Good leadership is fundamental to the success of any organization. But what makes a good CTO, Head of Technology, or VP of Engineering and how do you choose the right candidate?
The demands on the Head of Technology will certainly vary based on the type of business and the size of the company. If you’re running a business where your primary product is either Software (for example Microsoft or Apple) or a networked service (think Google, Spotify, eBay, etc.) then the Head of Technology is most likely one of the founders.
But what if your primary business is not strictly technical, but you have a significant footprint in Software Engineers, System Administrators, Network Engineers, Business Analysts, and other technical personnel. Companies that come to mind are: insurance companies, hedge funds, big banks, media companies, large retailers, and big consulting firms. These are the kind of businesses that were perhaps originally started as brick and mortar businesses but over time have relied more and more on technology to sell their products and heavily rely on technology to manage their day-to-day operations.
For many of these companies, good internal capabilities are now a critical aspect of doing business, and they can no longer just rely on vendor products but must build up their internal technology and software engineering practices in order to effectively compete with their rivals. In addition they will have to deal with difficult technical challenges such as data security and find ways to avoid disruption by other market participants.
Identifying the right candidate to lead such organizations from a technology perspective is a non-trivial matter and ultimate success largely depends on a clear articulation and prioritization of the candidate’s background and capabilities.
These companies often make the mistake of making knowledge of their business a top priority for their leaders in technology. A company that is in the business of selling, say widgets, mistakenly presumes that a good CTO must be an expert of the widget market, know about the technical and operational aspects of selling widgets, and have a long history of working with widgets.
While having a solid understanding of the markets in which the business operates is a valuable area of knowledge, it should not be the top priority.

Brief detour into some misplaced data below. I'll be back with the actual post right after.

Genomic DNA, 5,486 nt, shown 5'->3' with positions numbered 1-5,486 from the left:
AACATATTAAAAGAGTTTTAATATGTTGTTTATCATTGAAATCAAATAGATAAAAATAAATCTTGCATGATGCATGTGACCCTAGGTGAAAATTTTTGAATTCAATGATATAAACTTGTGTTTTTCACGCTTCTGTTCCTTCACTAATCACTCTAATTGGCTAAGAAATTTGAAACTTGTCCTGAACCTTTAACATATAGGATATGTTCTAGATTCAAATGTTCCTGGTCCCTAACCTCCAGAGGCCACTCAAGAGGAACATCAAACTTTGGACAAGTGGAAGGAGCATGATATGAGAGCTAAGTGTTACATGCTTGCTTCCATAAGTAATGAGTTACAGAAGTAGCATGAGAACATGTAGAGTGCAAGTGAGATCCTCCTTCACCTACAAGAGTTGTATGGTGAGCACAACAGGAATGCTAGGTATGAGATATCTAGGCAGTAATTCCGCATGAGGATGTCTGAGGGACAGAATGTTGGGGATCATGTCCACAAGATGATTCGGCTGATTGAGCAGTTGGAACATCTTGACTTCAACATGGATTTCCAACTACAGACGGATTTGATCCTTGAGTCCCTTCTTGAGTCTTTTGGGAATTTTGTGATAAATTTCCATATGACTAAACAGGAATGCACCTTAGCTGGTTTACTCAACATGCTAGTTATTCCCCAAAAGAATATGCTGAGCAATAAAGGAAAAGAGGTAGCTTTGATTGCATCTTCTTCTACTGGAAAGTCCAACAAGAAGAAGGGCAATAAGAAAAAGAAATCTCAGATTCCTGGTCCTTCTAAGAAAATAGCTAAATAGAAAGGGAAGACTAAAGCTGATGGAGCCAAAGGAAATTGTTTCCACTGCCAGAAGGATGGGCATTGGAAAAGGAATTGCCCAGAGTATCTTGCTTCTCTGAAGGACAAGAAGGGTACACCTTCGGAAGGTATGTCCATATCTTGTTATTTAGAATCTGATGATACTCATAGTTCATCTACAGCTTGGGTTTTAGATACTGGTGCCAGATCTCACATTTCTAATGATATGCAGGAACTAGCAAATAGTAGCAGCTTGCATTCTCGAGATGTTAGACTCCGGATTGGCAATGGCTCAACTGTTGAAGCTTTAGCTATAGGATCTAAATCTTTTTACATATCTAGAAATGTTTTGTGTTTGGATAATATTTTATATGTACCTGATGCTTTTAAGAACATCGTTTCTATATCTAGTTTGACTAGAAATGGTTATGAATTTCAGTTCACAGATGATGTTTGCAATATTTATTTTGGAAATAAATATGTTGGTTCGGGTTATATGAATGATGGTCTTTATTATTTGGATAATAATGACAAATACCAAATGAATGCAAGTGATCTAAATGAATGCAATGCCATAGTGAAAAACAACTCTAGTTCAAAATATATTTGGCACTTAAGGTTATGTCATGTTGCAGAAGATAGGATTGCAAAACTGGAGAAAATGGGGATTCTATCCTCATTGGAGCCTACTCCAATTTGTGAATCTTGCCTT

What then should be the key requirement for a leader in technology in these companies?
The answer is: Technology!
It sounds rather simplistic but is THE fundamental difference between a company like Amazon ($145B Market Cap) and a company like Barnes and Noble ($1.4B Market Cap).
So far I’ve only provided detail at the level of a Gartner report or CTO magazine. Let’s drill down one level and break-down “Technology” and elaborate on what kinds of skills we’re talking about.
A solid technical leader should have a history of expertise around various key building blocks of Computer Science, such as: Data
Breaking down Data:
- I am talking about bits and bytes all the way down to the 1’s and 0’s
- How is data stored?
- How is data retrieved?
- How can data be stored consistently?
- How can data be stored reliably?
- How can data be made available to other geographies?
- How can large amounts of data be accessed quickly?
- How can fast moving data be analyzed?
Other high-level areas of expertise that come to mind are: Algorithms, Networking, Operating Systems, Encryption, and Software Engineering.
A current CTO who manages the activities hundreds if not thousands of people can probably not be expected to be looking at 1’s and 0’s on a daily basis, so how can one demonstrate a “history of expertise” in these areas?
A history of expertise can be demonstrated by a prospective candidate by showing that they have repeatedly been able to use the fundamental building blocks of Computer Science mentioned above to build or enhance applications/systems/infrastructures that have made a tangible and measurable contributions to the bottom lines of their companies.